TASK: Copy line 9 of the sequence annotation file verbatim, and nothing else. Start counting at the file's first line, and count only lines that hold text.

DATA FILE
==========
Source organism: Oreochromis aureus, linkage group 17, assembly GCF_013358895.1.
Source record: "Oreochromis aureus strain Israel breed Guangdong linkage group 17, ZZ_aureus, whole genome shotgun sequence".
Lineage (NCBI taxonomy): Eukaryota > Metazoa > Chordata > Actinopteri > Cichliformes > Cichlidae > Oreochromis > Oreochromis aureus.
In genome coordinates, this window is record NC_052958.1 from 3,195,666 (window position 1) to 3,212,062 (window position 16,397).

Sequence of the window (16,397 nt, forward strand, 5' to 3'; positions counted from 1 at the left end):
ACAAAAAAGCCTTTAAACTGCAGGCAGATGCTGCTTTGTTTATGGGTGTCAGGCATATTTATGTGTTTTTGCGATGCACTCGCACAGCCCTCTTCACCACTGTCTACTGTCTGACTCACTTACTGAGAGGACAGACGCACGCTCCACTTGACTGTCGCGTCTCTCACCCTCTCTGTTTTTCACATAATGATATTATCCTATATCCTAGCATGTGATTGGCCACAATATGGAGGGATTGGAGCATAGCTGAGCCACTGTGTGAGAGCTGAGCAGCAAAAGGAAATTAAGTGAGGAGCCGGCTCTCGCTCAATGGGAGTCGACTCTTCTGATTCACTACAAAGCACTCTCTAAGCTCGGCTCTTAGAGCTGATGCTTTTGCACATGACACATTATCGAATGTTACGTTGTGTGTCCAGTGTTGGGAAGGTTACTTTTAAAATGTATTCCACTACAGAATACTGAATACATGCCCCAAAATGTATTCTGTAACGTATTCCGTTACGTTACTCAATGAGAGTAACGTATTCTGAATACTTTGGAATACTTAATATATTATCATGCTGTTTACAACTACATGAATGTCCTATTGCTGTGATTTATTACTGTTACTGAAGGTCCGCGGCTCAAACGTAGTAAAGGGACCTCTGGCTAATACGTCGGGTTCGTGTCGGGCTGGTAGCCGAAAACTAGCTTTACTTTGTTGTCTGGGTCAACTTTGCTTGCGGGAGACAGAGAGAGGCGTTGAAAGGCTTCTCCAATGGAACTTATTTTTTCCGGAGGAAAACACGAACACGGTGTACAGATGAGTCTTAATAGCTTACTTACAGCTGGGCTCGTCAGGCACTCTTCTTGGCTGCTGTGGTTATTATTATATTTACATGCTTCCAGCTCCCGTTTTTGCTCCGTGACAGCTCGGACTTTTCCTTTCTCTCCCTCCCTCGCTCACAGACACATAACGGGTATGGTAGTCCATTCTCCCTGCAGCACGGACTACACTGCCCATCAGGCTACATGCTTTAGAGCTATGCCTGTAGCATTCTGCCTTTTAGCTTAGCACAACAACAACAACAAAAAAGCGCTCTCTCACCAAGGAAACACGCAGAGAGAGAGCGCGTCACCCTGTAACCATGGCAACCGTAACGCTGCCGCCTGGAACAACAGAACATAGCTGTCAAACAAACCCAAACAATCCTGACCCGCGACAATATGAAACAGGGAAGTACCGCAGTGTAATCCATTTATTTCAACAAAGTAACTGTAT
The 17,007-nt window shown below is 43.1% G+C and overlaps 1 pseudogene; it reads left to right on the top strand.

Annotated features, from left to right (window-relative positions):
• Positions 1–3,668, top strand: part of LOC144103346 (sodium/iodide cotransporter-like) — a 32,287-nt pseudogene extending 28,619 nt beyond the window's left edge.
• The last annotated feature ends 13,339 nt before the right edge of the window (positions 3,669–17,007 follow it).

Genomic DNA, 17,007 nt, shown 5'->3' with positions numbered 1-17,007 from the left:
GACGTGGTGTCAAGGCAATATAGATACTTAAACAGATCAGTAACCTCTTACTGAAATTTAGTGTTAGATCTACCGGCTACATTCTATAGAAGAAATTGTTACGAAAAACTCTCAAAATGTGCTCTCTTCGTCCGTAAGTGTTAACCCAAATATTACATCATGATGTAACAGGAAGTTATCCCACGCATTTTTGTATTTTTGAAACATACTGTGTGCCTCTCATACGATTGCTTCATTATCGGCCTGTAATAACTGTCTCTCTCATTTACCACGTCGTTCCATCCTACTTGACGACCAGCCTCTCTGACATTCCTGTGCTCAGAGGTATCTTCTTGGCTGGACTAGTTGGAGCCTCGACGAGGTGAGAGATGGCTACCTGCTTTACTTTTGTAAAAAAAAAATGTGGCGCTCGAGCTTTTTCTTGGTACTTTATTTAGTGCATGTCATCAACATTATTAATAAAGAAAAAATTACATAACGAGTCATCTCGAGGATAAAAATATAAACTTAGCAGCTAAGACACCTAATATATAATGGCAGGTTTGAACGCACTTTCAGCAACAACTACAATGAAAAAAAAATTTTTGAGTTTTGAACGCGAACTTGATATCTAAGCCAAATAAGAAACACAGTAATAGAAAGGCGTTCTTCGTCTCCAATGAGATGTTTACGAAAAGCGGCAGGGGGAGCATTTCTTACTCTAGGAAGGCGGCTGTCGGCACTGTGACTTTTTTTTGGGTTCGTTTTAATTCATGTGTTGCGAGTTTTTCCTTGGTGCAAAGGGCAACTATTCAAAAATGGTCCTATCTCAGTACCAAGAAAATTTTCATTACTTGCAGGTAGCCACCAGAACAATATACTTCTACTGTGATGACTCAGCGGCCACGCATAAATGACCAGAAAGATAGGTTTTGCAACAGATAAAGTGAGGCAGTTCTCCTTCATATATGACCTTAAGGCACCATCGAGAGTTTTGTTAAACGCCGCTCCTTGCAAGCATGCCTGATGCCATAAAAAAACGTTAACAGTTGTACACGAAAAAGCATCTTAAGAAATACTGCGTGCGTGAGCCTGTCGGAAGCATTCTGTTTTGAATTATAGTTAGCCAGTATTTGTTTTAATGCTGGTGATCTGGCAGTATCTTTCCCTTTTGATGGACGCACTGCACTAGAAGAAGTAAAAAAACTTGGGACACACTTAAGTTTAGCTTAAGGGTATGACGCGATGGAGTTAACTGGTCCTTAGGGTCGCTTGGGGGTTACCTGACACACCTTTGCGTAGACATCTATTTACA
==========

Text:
• Positions 1–3,668, top strand: part of LOC144103346 (sodium/iodide cotransporter-like) — a 32,287-nt pseudogene extending 28,619 nt beyond the window's left edge.